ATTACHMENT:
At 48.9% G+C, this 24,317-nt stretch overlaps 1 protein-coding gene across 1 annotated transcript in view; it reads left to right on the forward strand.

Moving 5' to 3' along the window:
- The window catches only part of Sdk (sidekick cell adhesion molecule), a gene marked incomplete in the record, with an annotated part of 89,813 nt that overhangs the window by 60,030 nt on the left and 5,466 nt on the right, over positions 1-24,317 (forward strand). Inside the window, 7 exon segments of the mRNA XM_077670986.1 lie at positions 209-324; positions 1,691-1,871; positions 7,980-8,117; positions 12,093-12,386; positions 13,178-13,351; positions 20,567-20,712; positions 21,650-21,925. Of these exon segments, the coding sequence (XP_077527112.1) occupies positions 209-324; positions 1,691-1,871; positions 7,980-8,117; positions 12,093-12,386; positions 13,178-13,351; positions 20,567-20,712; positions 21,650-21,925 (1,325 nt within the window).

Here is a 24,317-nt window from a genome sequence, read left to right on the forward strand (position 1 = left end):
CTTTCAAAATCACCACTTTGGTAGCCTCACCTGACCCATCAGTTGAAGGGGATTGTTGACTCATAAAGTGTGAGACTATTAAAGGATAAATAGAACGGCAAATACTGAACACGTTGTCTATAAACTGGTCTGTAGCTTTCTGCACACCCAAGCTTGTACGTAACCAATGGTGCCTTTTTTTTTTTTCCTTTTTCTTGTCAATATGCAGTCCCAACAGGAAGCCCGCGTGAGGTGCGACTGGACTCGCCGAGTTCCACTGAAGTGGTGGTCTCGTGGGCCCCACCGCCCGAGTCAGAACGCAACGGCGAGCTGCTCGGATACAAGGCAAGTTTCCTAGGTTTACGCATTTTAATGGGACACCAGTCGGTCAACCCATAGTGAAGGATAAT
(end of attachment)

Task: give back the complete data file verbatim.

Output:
At 48.9% G+C, this 24,317-nt stretch overlaps 1 protein-coding gene across 1 annotated transcript in view; it reads left to right on the forward strand.

Moving 5' to 3' along the window:
- The window catches only part of Sdk (sidekick cell adhesion molecule), a gene marked incomplete in the record, with an annotated part of 89,813 nt that overhangs the window by 60,030 nt on the left and 5,466 nt on the right, over positions 1-24,317 (forward strand). Inside the window, 7 exon segments of the mRNA XM_077670986.1 lie at positions 209-324; positions 1,691-1,871; positions 7,980-8,117; positions 12,093-12,386; positions 13,178-13,351; positions 20,567-20,712; positions 21,650-21,925. Of these exon segments, the coding sequence (XP_077527112.1) occupies positions 209-324; positions 1,691-1,871; positions 7,980-8,117; positions 12,093-12,386; positions 13,178-13,351; positions 20,567-20,712; positions 21,650-21,925 (1,325 nt within the window).

Here is a 24,317-nt window from a genome sequence, read left to right on the forward strand (position 1 = left end):
CTTTCAAAATCACCACTTTGGTAGCCTCACCTGACCCATCAGTTGAAGGGGATTGTTGACTCATAAAGTGTGAGACTATTAAAGGATAAATAGAACGGCAAATACTGAACACGTTGTCTATAAACTGGTCTGTAGCTTTCTGCACACCCAAGCTTGTACGTAACCAATGGTGCCTTTTTTTTTTTTCCTTTTTCTTGTCAATATGCAGTCCCAACAGGAAGCCCGCGTGAGGTGCGACTGGACTCGCCGAGTTCCACTGAAGTGGTGGTCTCGTGGGCCCCACCGCCCGAGTCAGAACGCAACGGCGAGCTGCTCGGATACAAGGCAAGTTTCCTAGGTTTACGCATTTTAATGGGACACCAGTCGGTCAACCCATAGTGAAGGATAAT